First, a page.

Parents urged to buy ‘dumb’ phones to protect children from social media

Boy playing on smart phone with grandmother looking on
Boy playing on smart phone with grandmother looking on - Alistair Berg
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Parents should be able to buy phones without social media apps for teenagers, the leader of the UK’s biggest teaching union has said.

Daniel Kebede, general secretary of the National Education Union (NEU), warned there is “a link between the addictive nature of social media and screen time and how teenagers are feeling”, after teachers reported a sharp rise in the number of pupils with poor mental health.

He told The Telegraph that “parents should have a choice and should be able to get phones for their teenager that come without access to apps”.

National Education Union General Secretary, Daniel Kebede
National Education Union General Secretary, Daniel Kebede - Geoff Pugh

The NEU leader has become the latest prominent figure to support restrictions on “addictive” social media apps for children.

Since February, tens of thousands of parents have joined a grassroots movement, Parents for a Smartphone-free Childhood, launched to help parents support each other in delaying giving their children smartphones. The group, which has been invited to Downing Street, is backed by campaigners including the actress Sophie Winkleman.

Esther Ghey, the mother of murdered teenager Brianna Ghey, has called for a ban on social media apps for under-16s.

Arabella Skinner, director of Safescreens Campaign, a parent-led operation which wants the Government to restrict smartphone use for under-16s, said: “The current options are either an old-style brick phone or a full-on smartphone.

“Children need an option that allows them to access the apps they need such as maps, train tickets, banking, homework but eliminates the risk of harmful content and addiction.”

She added: “It is encouraging to see the NEU recognising that the addictive nature of social media and smartphones is a serious and urgent societal issue and one that cannot be solved by parents alone.

“Childrens’ needs must be put before the profits of tech companies and parents need the support of regulation to resolve these issues. Safescreens are calling for expedited action now, a lengthy commission process will allow the widely recognised harms that smartphones and social media carry for children to continue unabated for too long.”

Mr Kebede said: “We think there is a link between the addictive nature of social media and screen time and how teenagers are feeling. Some social media and phone use can help teenagers connect and develop interests and hobbies but excessive use can cut out real world activities, exercise and time in the great outdoors.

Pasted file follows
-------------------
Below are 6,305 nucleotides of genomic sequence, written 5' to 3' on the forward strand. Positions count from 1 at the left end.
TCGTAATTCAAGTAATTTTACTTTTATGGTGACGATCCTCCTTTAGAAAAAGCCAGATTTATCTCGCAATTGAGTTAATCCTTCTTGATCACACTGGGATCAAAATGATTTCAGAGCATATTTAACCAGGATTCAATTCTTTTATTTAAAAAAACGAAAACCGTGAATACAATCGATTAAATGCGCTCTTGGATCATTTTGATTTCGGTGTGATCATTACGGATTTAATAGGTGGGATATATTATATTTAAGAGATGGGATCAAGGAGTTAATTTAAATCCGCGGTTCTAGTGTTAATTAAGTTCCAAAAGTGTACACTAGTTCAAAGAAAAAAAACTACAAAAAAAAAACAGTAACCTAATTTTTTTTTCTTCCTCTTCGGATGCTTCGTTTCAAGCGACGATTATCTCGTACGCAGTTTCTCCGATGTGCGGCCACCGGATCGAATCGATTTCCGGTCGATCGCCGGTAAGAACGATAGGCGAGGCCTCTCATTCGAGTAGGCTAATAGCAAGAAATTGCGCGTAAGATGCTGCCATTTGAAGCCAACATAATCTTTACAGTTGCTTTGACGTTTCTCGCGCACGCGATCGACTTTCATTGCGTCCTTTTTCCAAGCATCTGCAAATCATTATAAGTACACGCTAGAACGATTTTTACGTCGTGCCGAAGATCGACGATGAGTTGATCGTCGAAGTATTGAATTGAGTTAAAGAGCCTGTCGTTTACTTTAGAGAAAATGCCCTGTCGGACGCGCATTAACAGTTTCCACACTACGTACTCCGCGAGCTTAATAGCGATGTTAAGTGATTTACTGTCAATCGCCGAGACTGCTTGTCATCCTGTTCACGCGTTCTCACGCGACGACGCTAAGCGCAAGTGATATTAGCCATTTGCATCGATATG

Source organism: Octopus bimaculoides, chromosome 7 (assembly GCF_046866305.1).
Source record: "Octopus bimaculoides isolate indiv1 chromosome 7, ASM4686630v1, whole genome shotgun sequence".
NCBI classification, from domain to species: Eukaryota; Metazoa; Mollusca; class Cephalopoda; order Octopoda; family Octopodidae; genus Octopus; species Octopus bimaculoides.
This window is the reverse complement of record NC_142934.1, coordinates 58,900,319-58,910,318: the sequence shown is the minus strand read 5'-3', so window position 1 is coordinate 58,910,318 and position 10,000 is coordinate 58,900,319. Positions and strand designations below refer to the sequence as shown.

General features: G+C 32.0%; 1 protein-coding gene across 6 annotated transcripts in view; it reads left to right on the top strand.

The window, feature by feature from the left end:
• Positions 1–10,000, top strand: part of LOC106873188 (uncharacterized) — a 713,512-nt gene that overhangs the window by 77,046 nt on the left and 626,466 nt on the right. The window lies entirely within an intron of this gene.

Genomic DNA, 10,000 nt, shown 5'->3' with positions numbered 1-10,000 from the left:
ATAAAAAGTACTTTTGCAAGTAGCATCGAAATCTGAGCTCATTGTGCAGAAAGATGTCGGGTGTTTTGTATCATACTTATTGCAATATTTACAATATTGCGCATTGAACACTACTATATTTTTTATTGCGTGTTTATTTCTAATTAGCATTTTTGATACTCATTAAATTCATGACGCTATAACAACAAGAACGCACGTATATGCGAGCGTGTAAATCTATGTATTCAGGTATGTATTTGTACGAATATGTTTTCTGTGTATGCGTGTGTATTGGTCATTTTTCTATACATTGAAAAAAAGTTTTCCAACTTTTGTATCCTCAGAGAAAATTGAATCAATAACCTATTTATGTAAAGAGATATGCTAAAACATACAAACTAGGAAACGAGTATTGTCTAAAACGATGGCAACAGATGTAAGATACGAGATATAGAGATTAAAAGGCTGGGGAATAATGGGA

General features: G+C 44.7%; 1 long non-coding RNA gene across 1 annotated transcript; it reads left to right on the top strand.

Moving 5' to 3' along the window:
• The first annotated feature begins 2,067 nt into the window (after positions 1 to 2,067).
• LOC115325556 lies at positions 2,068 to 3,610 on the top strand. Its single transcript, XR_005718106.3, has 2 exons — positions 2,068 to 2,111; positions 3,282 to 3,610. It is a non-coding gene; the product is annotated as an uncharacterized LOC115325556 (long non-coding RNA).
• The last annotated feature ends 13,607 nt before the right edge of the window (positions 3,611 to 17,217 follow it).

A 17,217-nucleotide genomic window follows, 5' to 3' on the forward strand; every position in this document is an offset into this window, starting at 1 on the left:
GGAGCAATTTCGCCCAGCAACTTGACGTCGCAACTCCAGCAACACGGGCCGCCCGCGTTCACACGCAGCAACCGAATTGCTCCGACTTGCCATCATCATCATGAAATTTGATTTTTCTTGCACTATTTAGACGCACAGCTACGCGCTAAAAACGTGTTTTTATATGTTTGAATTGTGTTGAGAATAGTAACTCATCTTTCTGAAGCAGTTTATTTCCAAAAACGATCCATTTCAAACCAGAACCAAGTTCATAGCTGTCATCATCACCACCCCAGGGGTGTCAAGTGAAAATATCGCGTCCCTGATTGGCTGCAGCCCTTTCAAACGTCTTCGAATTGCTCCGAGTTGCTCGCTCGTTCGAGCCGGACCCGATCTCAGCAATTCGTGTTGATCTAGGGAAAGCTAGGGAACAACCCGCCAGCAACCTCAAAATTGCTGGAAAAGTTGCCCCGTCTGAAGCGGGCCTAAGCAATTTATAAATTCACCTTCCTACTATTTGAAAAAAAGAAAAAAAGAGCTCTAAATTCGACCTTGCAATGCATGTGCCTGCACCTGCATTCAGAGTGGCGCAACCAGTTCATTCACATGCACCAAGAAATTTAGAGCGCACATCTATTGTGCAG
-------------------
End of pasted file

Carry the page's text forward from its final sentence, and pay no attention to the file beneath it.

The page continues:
“It’s important to be clear that social media and apps targeted at teens are often designed to be addictive and habit forming.”

However, he warned that “individual parents can’t family by family sort out the wider problem of damage caused by social media”.

“The big tech companies need to be much more proactive about taking down harmful content faster, changing algorithms and taking responsibility for the impact of social media on teenagers well-being,” he said.

Addressing teachers in his speech on the last day of the NEU annual conference on Saturday, he said: “The mental health of our young people has plunged since 2010, and levels of depression, anxiety, self-harm, and suicide have soared.

“Conference, the development of social media and online forums have contributed to this.”

He added: “Social media giants should be made to have social responsibility to our children.

“We need an Independent Parliamentary Commission, as a start of a process of deep-seated reform to the way social media is regulated.And we will work with anyone prepared to make this happen.”

Mental health deteriorating

An NEU survey of 8,000 teachers this year found that 88 per cent of teachers have seen an increase in the prevalence of student mental health issues over the last year, with 57 per cent saying it has “increased greatly” in that short period of time.

Half or more told the NEU that pupils are regularly displaying chronic anxiety, exam anxiety, or absenteeism, as a result of mental ill-health. Three quarters of teachers said they identify “general social difficulties” among pupils.

Last month, a Parentkind survey showed that most parents support a ban on smartphones for under-16s, with primary school parents expressing particularly high support.

The poll of 2,496 parents in England with at least one child aged between four and 18 found that about 58 per cent back a smartphone ban for under 16s. Among primary school parents, support for a ban for under 16s was 77 per cent.

The Department for Education has been contacted for comment.

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